• On Tuesday, January 12 th , we first went to a farm outside of Primavera do Leste
  • On the left is Chris Ward, one of our guides and interpreter. In the middle is the owner of the farm and on the right is Dale Hill, one of the leaders of the tour group. The farmer grew cattle, cotton, corn and soybeans on 20,000 acres of land. They have an average of 42 people that work on the farm. When he moved to this location 30 years ago, he moved his family on a semi-trailer.
  • The farmer currently had 5000 head of cattle on the farm. The primary forage crop is different species of Brachiarias. He sells his cattle to a local slaughterhouse. There are 6 major slaughterhouses within 200 miles of him. Seventy percent of the beef produced in Brazil is consumed domestically with the fine cuts going to Europe and the rest to the Middle East or China.
  • Harvesting of soybeans was being delayed by rain. His average soybean yield runs in the middle to upper 50’s. Last year his average soybean yield was 56 bushels per acre and this year it will be better. The farmer said that the old John Deere without the cab in this picture was used to clean up the short rows and corner in fields and was a reminder to him to keep his other combined maintained properly so he did not have to it the old combine much.
  • Here is an old Ford that he had under his shelter with his tractors.
  • At a cottage by the river on the farm, the farmer did a question and answer session. Among the things he shared was that there were many labor regulations that the Brazilian farmers had to abide by. Also the cost of money, interest on money borrowed, was a big expense. Also cooperatives are big In Brazil, with 60% of the farmers being members of a cooperative.. By being a member of some group that represents the farmers as well as provides leadership, the farmers had a voice in the political arena.
  • During the discussions, it was said that in Mato Grosso the acres of cropland could be doubled by taking land out of pastures. Also, bartering is conducted within the agricultural community with soybeans used like money. One example of bartering is that growers that lease land pay their landlords in bushels of soybeans.
  • Here is the group on the patio by the river posing for a picture before leaving Fazenda Luciana.
  • Our next stop was to a cattle farm near Jaciara.
  • A major landmark that we passed was Morrow do Bau or Chest Mountain. It stood high above other features on the landscape.
  • The beef cattle farm we visited was Chic Pauliceia,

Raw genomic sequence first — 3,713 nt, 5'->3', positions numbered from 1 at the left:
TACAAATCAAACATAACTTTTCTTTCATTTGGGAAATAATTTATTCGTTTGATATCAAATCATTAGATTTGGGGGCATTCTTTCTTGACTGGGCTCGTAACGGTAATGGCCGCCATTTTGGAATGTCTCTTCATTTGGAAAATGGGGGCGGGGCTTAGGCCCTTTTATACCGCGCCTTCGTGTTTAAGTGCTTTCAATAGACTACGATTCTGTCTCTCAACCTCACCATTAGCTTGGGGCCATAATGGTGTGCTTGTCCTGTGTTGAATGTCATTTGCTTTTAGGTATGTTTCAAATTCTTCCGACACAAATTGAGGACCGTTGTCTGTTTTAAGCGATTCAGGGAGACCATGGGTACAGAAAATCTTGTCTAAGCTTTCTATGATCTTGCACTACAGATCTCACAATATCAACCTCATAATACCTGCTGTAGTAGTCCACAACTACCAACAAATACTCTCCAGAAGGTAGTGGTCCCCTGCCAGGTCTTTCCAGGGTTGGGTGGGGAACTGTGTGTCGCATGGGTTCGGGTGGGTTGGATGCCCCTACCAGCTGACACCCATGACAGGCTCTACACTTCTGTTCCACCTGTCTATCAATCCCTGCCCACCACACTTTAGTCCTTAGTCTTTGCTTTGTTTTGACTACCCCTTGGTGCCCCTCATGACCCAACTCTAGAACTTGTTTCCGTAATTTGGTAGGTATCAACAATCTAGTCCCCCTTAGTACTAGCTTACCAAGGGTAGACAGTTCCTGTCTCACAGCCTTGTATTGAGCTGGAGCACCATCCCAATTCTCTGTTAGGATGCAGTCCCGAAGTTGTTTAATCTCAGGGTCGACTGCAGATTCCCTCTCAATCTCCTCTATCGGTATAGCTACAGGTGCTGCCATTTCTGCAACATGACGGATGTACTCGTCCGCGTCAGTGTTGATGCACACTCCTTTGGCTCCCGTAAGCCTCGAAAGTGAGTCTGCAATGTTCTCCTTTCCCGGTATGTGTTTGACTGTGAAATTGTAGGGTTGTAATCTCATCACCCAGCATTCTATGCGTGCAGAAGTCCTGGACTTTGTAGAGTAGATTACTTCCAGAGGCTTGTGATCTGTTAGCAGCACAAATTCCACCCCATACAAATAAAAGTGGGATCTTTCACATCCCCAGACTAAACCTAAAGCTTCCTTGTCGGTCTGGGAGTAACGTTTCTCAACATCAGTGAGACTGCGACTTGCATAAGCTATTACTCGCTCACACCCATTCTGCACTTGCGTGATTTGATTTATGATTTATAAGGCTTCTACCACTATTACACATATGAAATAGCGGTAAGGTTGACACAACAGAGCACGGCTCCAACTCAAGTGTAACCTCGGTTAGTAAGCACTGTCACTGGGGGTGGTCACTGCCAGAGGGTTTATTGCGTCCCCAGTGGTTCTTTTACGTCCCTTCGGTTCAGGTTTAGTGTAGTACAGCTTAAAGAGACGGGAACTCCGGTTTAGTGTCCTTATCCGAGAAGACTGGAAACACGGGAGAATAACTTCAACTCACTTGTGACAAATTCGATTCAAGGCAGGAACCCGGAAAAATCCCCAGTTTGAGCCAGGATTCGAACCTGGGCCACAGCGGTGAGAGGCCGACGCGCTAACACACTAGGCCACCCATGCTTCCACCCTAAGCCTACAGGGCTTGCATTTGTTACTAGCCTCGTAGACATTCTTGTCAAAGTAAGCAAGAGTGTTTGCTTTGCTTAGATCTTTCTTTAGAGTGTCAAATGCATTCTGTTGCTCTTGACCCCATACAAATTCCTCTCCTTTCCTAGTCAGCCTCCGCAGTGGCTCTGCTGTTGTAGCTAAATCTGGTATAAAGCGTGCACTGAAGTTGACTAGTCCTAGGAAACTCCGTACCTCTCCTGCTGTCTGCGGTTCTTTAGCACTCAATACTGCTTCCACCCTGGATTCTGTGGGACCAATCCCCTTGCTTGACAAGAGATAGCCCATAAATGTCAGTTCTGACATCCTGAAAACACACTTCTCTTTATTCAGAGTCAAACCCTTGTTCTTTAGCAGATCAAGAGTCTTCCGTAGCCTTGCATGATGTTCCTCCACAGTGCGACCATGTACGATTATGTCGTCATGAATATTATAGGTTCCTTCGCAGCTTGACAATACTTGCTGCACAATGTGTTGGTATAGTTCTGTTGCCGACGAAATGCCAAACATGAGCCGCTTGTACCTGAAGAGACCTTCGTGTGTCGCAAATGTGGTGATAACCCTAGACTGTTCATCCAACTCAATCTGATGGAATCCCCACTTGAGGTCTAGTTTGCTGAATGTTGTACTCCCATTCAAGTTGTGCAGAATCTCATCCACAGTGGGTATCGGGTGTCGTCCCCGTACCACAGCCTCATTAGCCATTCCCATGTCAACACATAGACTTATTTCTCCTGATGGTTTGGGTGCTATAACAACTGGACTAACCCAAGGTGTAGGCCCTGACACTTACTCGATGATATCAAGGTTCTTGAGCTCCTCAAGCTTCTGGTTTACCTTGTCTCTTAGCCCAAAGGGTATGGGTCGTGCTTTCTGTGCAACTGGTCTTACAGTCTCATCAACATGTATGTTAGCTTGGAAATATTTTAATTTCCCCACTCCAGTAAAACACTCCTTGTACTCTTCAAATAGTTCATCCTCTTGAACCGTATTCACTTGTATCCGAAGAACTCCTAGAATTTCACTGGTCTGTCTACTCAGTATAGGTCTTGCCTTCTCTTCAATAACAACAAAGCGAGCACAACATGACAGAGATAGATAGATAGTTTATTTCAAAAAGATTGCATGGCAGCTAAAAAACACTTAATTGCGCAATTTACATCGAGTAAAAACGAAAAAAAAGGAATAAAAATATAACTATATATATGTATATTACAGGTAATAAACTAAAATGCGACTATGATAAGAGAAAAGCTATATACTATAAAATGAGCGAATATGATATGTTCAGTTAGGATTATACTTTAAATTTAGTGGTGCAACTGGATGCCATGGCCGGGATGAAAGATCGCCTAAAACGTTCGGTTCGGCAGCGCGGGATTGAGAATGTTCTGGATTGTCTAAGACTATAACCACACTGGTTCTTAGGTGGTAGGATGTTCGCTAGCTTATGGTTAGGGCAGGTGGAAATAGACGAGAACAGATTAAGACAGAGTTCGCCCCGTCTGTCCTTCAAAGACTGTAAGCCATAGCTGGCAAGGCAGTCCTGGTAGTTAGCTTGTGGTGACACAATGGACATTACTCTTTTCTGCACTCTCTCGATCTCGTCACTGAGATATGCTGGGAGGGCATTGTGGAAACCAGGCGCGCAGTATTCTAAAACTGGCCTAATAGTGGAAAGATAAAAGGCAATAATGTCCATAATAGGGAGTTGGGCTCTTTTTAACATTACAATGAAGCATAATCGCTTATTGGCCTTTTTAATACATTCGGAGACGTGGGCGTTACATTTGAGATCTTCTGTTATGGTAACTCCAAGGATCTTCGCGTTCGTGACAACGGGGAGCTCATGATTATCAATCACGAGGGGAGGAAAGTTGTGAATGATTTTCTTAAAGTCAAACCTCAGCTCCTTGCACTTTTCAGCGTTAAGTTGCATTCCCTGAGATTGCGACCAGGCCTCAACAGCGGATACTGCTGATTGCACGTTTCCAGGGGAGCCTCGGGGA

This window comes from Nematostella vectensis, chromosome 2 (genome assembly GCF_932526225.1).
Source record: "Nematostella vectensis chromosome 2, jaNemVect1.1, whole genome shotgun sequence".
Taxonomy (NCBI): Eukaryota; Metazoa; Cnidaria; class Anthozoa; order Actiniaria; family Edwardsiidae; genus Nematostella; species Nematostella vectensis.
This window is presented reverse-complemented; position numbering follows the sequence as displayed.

• After arriving at the beef farm the bus got stuck and the driver had to seek the assistance of the rancher’s helpers to get it out.
  • The owner, Francisco, has a herd of 115 cattle that is used for producing purebred animals. They use technologies such as artificial insemination and embryo transplant The breed of cattle is Nelore.
  • The Nelore is of the Zebu breed of cattle. This breed of cattle tolerates the heat well such as that of Brazil. The extra skin of this breed allows it to tolerate the hot climate. European breeds such as the Hereford or Angus do not do well in Brazil, but some of these breeds have been crossed with Nelore. Eighty percent of the cattle in Brazil are of the Nelore breed.
  • Here are some of the bulls from his herd.
  • Next to the show barn was a banana tree.
  • Near the end of our visit, Francisco provided us with refreshments at his outdoor grill and dining area.
  • Adam Lassiter as well as many others of the group enjoyed some of the very strong coffee in small cups. It does not take much of their coffee to refresh you.
  • From Jaciara we traveled back by bus to Cuiaba to visit a biodiesel plant.
  • Cooperbio is a cooperative with the members being farmers. The plant produces 90,000 gallons of biodiesel/day or 793,000 gallons/year.
  • The process used to make biodiesel from soybeans is that the soybean oil is combined with sodium hydroxide, which is a catalyst, and an alcohol such as methanol or ethanol to produce biodiesel and glycerine. They use mostly soybeans to make the biodiesel, but can use up to 50% cotton in the biodiesel blend. Glycerin is one of the byproducts from producing biodiesel, but the price for glycerine is cheap
  • Here we are in the control room for the biodiesel plant.
  • Here are some of the equipment inside the plant
  • These are the storage tanks for the finished prouduct
  • These trucks are used in hauling the biodiesel from the plant.